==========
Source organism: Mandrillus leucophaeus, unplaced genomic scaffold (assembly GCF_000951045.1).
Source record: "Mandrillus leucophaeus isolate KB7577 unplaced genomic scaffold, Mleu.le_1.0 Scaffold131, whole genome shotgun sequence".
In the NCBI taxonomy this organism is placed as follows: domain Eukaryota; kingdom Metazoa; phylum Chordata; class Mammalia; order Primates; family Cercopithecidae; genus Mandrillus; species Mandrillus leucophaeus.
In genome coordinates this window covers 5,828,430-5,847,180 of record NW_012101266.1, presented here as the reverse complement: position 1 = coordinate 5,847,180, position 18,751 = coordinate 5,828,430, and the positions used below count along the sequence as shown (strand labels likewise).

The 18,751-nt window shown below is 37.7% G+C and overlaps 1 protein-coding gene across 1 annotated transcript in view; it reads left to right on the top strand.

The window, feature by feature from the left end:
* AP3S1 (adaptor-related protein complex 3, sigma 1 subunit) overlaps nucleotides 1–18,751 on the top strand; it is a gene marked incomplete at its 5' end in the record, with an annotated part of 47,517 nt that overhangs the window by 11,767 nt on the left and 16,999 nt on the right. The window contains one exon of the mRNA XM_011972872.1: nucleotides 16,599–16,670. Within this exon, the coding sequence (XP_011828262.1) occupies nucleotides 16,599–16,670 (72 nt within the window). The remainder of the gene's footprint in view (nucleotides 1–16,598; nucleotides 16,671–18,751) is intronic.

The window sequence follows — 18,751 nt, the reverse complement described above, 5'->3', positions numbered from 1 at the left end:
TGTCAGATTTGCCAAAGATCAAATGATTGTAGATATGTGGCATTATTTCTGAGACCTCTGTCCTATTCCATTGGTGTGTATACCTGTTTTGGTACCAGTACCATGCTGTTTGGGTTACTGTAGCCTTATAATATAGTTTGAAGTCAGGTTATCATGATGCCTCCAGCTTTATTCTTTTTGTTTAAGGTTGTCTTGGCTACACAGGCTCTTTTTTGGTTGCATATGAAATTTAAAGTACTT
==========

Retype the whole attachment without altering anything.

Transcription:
Source organism: Mandrillus leucophaeus, unplaced genomic scaffold (assembly GCF_000951045.1).
Source record: "Mandrillus leucophaeus isolate KB7577 unplaced genomic scaffold, Mleu.le_1.0 Scaffold131, whole genome shotgun sequence".
In the NCBI taxonomy this organism is placed as follows: domain Eukaryota; kingdom Metazoa; phylum Chordata; class Mammalia; order Primates; family Cercopithecidae; genus Mandrillus; species Mandrillus leucophaeus.
In genome coordinates this window covers 5,828,430-5,847,180 of record NW_012101266.1, presented here as the reverse complement: position 1 = coordinate 5,847,180, position 18,751 = coordinate 5,828,430, and the positions used below count along the sequence as shown (strand labels likewise).

The 18,751-nt window shown below is 37.7% G+C and overlaps 1 protein-coding gene across 1 annotated transcript in view; it reads left to right on the top strand.

The window, feature by feature from the left end:
* AP3S1 (adaptor-related protein complex 3, sigma 1 subunit) overlaps nucleotides 1–18,751 on the top strand; it is a gene marked incomplete at its 5' end in the record, with an annotated part of 47,517 nt that overhangs the window by 11,767 nt on the left and 16,999 nt on the right. The window contains one exon of the mRNA XM_011972872.1: nucleotides 16,599–16,670. Within this exon, the coding sequence (XP_011828262.1) occupies nucleotides 16,599–16,670 (72 nt within the window). The remainder of the gene's footprint in view (nucleotides 1–16,598; nucleotides 16,671–18,751) is intronic.

The window sequence follows — 18,751 nt, the reverse complement described above, 5'->3', positions numbered from 1 at the left end:
TGTCAGATTTGCCAAAGATCAAATGATTGTAGATATGTGGCATTATTTCTGAGACCTCTGTCCTATTCCATTGGTGTGTATACCTGTTTTGGTACCAGTACCATGCTGTTTGGGTTACTGTAGCCTTATAATATAGTTTGAAGTCAGGTTATCATGATGCCTCCAGCTTTATTCTTTTTGTTTAAGGTTGTCTTGGCTACACAGGCTCTTTTTTGGTTGCATATGAAATTTAAAGTACTT